Sakkos et al. 2015 "Engineering of a Silica Encapsulation Platform for Hydrocarbon Degradation Using Pseudomonas sp. NCIB 9816-4"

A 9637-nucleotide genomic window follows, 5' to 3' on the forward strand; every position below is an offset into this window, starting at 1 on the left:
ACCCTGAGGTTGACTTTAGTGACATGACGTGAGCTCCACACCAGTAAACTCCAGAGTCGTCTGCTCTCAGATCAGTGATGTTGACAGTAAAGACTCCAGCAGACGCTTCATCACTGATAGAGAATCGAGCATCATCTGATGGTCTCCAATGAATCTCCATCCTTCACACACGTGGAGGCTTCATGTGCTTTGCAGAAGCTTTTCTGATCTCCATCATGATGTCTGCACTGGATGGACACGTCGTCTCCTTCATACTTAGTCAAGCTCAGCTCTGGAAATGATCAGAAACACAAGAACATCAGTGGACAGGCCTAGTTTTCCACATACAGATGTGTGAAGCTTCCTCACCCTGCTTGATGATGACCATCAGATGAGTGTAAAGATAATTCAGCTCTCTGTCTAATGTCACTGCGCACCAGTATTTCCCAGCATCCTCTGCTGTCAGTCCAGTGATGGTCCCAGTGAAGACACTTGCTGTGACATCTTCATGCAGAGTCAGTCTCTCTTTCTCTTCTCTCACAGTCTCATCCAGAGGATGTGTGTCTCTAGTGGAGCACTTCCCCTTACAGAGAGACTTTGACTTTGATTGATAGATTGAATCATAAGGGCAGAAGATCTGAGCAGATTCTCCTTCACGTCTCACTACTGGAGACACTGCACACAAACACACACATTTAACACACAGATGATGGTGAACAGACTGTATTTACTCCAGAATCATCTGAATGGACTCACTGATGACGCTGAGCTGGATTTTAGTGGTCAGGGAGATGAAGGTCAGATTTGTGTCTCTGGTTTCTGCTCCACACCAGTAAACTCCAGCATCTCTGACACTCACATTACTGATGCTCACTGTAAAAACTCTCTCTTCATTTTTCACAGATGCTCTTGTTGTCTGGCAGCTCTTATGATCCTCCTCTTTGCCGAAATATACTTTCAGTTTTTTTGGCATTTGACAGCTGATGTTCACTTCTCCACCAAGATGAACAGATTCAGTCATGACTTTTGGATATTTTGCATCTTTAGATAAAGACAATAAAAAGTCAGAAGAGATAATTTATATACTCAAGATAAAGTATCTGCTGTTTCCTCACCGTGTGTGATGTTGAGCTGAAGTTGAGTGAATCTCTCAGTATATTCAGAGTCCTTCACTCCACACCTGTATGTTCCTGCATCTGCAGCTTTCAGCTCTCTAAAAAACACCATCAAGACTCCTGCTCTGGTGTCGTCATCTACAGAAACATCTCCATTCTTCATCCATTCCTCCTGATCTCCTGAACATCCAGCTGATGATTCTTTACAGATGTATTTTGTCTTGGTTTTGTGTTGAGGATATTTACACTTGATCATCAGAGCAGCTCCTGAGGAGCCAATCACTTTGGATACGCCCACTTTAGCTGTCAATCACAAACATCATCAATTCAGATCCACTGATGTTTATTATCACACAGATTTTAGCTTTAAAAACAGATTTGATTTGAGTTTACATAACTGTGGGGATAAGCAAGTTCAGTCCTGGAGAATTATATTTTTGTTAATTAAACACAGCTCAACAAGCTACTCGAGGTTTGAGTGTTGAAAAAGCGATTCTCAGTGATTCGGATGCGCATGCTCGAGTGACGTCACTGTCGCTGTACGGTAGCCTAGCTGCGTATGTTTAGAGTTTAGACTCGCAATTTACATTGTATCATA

Industrial application of encapsulated bacteria for biodegradation of hydrocarbons in water requires mechanically stable materials. A silica gel encapsulation method was optimized for Pseudomonas sp. NCIB 9816-4, a bacterium that degrades more than one hundred aromatic hydrocarbons. The design process focused on three aspects: 1) mechanical property enhancement, 2) gel cytocompatibility, and 3) reduction of the diffusion barrier in the gel. Mechanical testing indicated that the compressive strength at failure (σf) and elastic modulus (E) changed linearly with the amount of silicon alkoxide used in the gel composition. Measurement of naphthalene biodegradation by encapsulated cells indicated that the gel maintained cytocompatibility at lower levels of alkoxide. However, significant loss in activity was observed due to methanol formation during hydrolysis at high alkoxide concentrations, as measured by FTIR spectroscopy. The silica gel with the highest amount of alkoxide (without toxicity from methanol) had a biodegradation rate of 285 ± 42 nmol/L-s, σf = 652 ± 88 kPa, and E = 15.8 ± 2.0 MPa. Biodegradation was sustained for one month before it dropped below 20% of the initial rate. In order to improve the diffusion through the gel, polyvinyl alcohol (PVA) was used as a porogen and resulted in a 48 ± 19% enhancement in biodegradation, but it impacted the mechanical properties negatively. This is the first report studying how the silica composition affects biodegradation of naphthalene by Pseudomonas sp. NCIB 9816-4 and establishes a foundation for future studies of aromatic hydrocarbon biodegradation for industrial application.